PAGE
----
James Madison Papers

To James Madison from James Monroe, 26 May 1805

From James Monroe

Madrid May 26. 1805.

Dear Sir

Captn. Dulton having occasion for money in the UStates with a view to his accomodation I have given him a draft on you for the amt. here, for my expences <per? > for the sum of sixteen hundred sixty dolls. 14. cents.

I send you a letter from the Chevalr. Frere containing some offcl. papers relative to his recall.1 He is a worthy man a friend of the UStates. He feels some sensibility to the affr. of the present wh. Mr. Adams promised him & if such are made in any case I hope it will be in his. If none are, a polite letter to him stating the fact will doubtless be a satisfactory apology.

If Captn. Dulton returns here we have promised him his expences back<, > as he leaves this altogether to accomodate our govt.

I mentioned from London a case in wh. Ld. Boston interested himself.1 will you be so good as peruse the enclosed & have done what is desired—another paper enclosed is from Genl. La Fayette—relative to that person some form of <response? > may be proper. It need not be known that it was enclosed to you, and on reflection I think I will not do it.

Such communications as those to the prince of peace & genl. Beurnonville you will consider as publick or private as you think best.

RC (DLC: Rives Collection, Madison Papers). Unsigned; in Monroe’s hand. Enclosures not found.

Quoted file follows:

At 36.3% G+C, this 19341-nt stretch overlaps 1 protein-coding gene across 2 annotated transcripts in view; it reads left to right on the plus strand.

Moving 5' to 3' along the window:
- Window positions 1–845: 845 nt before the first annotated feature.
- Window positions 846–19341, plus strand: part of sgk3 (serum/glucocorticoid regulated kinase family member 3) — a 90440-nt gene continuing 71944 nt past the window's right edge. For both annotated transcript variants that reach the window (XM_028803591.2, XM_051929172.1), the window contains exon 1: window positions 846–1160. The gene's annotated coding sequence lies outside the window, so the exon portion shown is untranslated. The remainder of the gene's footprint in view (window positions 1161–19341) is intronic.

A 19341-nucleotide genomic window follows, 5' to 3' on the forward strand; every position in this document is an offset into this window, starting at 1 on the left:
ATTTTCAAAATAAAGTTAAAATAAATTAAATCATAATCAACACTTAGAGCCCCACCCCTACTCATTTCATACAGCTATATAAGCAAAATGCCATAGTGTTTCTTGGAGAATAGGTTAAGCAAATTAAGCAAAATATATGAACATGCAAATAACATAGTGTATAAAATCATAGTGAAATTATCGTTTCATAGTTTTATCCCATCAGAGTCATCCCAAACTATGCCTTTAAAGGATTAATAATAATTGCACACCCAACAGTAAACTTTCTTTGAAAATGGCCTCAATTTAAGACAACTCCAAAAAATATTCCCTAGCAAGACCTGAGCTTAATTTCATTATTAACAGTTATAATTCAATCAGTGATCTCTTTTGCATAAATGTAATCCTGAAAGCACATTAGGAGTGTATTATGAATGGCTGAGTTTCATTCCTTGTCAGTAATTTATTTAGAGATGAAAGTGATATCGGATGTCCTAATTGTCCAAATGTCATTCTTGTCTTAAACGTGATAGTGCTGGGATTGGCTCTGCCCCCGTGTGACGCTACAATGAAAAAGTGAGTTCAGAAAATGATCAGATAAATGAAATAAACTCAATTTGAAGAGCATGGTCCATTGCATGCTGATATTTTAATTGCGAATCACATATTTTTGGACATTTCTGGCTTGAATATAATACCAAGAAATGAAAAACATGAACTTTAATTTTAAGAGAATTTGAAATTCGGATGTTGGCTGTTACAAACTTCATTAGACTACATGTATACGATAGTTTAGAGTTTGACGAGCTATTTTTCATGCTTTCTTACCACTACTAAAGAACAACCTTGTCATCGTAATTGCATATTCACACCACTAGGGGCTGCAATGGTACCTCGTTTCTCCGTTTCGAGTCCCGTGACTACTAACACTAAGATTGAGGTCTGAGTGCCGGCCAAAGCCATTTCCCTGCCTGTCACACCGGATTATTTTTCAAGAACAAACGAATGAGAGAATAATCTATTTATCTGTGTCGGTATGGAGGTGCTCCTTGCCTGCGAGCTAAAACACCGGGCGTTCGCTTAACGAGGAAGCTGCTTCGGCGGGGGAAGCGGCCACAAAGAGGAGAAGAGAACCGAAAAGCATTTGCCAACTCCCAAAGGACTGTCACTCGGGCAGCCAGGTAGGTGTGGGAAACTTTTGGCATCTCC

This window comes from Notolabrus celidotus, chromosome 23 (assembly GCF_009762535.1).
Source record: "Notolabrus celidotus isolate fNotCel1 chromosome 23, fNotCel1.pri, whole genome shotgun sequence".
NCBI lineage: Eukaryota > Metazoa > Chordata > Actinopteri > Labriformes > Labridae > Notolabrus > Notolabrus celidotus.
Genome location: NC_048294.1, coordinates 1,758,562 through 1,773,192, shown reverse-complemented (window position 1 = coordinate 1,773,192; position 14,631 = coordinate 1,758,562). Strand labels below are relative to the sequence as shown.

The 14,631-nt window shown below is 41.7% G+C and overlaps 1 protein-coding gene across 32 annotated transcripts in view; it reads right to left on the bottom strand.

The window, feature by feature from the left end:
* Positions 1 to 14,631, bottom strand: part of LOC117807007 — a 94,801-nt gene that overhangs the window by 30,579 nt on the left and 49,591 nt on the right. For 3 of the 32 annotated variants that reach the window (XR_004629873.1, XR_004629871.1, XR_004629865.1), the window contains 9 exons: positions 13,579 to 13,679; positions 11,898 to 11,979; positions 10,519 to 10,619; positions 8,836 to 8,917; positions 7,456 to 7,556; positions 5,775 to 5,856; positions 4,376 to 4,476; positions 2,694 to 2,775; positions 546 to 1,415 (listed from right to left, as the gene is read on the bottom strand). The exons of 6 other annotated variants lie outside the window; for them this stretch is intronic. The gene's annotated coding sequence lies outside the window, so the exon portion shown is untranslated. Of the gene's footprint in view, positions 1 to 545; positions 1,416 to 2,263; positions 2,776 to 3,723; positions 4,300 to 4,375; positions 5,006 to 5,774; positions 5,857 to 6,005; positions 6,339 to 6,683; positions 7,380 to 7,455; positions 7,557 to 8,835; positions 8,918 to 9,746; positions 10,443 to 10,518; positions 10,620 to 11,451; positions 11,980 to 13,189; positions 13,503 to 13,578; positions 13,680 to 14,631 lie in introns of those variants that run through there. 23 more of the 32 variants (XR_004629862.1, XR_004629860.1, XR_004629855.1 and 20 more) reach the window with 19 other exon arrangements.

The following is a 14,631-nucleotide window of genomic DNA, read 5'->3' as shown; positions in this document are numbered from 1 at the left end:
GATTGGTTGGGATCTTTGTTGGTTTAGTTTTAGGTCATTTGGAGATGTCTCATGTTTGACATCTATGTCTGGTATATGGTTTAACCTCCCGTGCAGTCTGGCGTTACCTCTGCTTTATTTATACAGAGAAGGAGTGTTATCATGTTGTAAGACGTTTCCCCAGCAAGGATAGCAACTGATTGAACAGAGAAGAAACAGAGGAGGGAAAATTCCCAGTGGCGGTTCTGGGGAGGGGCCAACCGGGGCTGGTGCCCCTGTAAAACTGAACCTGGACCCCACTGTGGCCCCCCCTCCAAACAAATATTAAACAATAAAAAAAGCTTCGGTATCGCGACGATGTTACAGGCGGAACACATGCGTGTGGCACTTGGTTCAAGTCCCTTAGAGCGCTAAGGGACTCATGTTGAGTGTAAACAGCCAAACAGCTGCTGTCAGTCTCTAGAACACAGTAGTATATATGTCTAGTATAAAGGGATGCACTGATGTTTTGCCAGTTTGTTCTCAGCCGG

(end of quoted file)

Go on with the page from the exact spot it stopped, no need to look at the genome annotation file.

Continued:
2For Lord Boston’s inquiry about Francis Newman, see Monroe to JM, 12 June 1804, Jacob Wagner to JM, 15 Sept. 1804, and JM to Monroe, 11 Oct. 1804 (PJM-SS, description begins Robert J. Brugger et al., eds., The Papers of James Madison: Secretary of State Series (9 vols. to date; Charlottesville, Va., 1986–). description ends 7:313 and n. 3; ibid., 8:53, 156–57). Francis Newman (d. 1818) is reputed to have given up a baronetcy in England when he came to the United States about 1800. In 1804 he was named to a committee appointed to convey to all Republicans in the district of Charles County, Maryland, the resolutions passed by party members at a 22 Aug. meeting supporting Jefferson and George Clinton for president and vice president, respectively, and John Mitchill for elector. In 1807 Newman was named a manager of the Charles County Board of Agriculture. He served as a colonel in the War of 1812, and in 1813 JM named him collector of direct taxes and internal revenue for the sixth district of Maryland. Newman’s son John married JM’s niece, Nelly Conway Rose (Alexandria Expositor, 10 Sept. 1804; Virgil Maxcy, ed., The Laws of Maryland, with the Charter, the Bill of Rights, the Constitution of the State, and Its Alterations, the Declaration of Independence, and the Constitution of the United States, and Its Amendments [3 vols.; Baltimore, 1811; Shaw and Shoemaker description begins R. R. Shaw and R. H. Shoemaker, comps., American Bibliography: A Preliminary Checklist for 1801–1819 (22 vols.; New York, 1958–66). description ends 23293], 3:373; Baltimore Patriot & Mercantile Advertiser, 12 Mar. 1818; The National Cyclopaedia of American Biography [63 vols.; New York, 1892–1984], 10:221; Senate Exec. Proceedings, description begins Journal of the Executive Proceedings of the Senate of the United States of America (3 vols.; Washington, D.C., 1828). description ends 2:438, 439; Annah Robinson Watson, Of Sceptred Race [Memphis, Tenn., 1910], 164).

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